Here's the thing playing in real life.. The smattering of the mechanical servos almost drowns out the music. So yeah it needs to be digital and amped up to work at all..
 
2012-06-16 09:46:01 PM  

BokChoy: needs more intel branding...


a pity Google didn't do this instead, they would have had a logo on it somewhere and that's it instead of Intel plastering the screen with how many kittens it saved yesterday
 
2012-06-17 12:34:33 AM  

BakaDono: I would be much more impressed if those balls were hitting actual noise-producing musical-instrument-like things rather than white frosted LED festooned plastic crude approximations. In the original animation, they took care to make the bars of the metallophone-device different lengths to indicate different tones...and that conveyor belt of xylophone bars also had varied sizes, and different rhythms. The Intel device could be just a music sequencer playing a predetermined track advanced by hitting random keys repeatedly.


bp1.blogger.com
 
2012-06-17 01:54:23 AM  
Does anybody know where the videos from Eye Drops can be found?
 
2012-06-17 05:52:01 AM  
How much are they paying for the DIY version again?
 
2012-06-17 06:24:25 PM  

Zmog: Yes, it would be really hard. And that's got almost nothing to do with the "power" (whatever you mean by that) of any chips.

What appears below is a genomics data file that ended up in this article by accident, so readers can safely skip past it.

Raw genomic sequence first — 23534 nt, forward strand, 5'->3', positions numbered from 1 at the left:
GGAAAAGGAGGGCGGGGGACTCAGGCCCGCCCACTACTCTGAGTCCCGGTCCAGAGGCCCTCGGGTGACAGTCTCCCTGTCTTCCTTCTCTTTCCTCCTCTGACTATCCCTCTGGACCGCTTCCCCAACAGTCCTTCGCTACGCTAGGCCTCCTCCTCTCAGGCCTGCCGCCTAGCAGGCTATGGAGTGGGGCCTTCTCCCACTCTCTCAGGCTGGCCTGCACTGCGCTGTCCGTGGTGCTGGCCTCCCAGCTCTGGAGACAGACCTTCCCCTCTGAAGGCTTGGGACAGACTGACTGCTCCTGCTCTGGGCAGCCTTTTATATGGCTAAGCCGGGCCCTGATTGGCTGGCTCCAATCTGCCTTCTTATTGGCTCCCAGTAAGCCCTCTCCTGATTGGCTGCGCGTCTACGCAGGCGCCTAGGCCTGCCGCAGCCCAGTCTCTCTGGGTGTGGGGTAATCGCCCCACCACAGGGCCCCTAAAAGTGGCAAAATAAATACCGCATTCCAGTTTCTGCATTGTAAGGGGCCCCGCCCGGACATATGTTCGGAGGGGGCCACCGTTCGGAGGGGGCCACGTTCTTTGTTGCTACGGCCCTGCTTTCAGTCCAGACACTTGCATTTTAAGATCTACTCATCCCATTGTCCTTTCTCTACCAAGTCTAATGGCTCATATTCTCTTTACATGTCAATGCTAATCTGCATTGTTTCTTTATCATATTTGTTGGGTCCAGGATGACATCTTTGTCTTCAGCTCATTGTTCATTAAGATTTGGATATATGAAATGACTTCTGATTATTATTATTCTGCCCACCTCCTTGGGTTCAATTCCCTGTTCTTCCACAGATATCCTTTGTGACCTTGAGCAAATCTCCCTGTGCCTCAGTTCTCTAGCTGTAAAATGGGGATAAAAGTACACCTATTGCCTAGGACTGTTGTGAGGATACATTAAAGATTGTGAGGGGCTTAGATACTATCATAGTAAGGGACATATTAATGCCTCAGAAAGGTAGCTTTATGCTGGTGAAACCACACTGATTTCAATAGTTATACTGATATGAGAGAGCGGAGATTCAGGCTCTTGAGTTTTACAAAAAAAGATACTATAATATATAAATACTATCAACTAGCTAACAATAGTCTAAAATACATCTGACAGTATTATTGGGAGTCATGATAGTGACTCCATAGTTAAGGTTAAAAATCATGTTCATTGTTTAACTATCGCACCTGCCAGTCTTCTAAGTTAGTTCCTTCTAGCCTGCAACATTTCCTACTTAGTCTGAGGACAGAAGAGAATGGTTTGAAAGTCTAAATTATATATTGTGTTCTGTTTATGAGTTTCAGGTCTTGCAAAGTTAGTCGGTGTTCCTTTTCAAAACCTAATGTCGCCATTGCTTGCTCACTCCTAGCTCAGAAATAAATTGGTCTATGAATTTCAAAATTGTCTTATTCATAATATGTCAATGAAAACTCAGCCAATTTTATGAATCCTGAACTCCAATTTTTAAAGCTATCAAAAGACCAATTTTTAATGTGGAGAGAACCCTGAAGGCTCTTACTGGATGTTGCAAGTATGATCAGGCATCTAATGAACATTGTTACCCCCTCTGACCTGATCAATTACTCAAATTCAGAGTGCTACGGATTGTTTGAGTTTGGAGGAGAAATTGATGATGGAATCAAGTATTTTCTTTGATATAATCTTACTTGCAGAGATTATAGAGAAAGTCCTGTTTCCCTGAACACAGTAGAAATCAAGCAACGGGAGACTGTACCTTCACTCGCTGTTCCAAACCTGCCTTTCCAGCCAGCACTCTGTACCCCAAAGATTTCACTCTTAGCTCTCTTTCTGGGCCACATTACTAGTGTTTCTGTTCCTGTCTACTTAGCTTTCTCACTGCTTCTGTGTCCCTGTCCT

Here's the thing playing in real life.. The smattering of the mechanical servos almost drowns out the music. So yeah it needs to be digital and amped up to work at all..



One could say it lose something with LED lights....what a shame
 
2012-06-17 08:09:22 PM  

Smeggy Smurf: Does anybody know where the videos from Eye Drops can be found?


As someone else noted in another recent thread, that's been a real problem since Pickard got arrested in 2000.
 
2012-06-18 01:36:45 AM  
Thank you, subby. Been looking for that animation for years.
 
2012-06-18 11:15:19 AM  
Cool video, indeed. CSB time:

Bob Noyce hired my mom (who was a few years younger than he) to clean his dorm room at Grinnell College. She had a teenage crush on him.
 
2012-06-18 09:59:34 PM  

poot_rootbeer: BakaDono: I would be much more impressed if those balls were hitting actual noise-producing musical-instrument-like things rather than white frosted LED festooned plastic crude approximations. In the original animation, they took care to make the bars of the metallophone-device different lengths to indicate different tones...and that conveyor belt of xylophone bars also had varied sizes, and different rhythms. The Intel device could be just a music sequencer playing a predetermined track advanced by hitting random keys repeatedly.

[bp1.blogger.com image 320x240]


Give that guy an extreme case of male-pattern baldness and yah...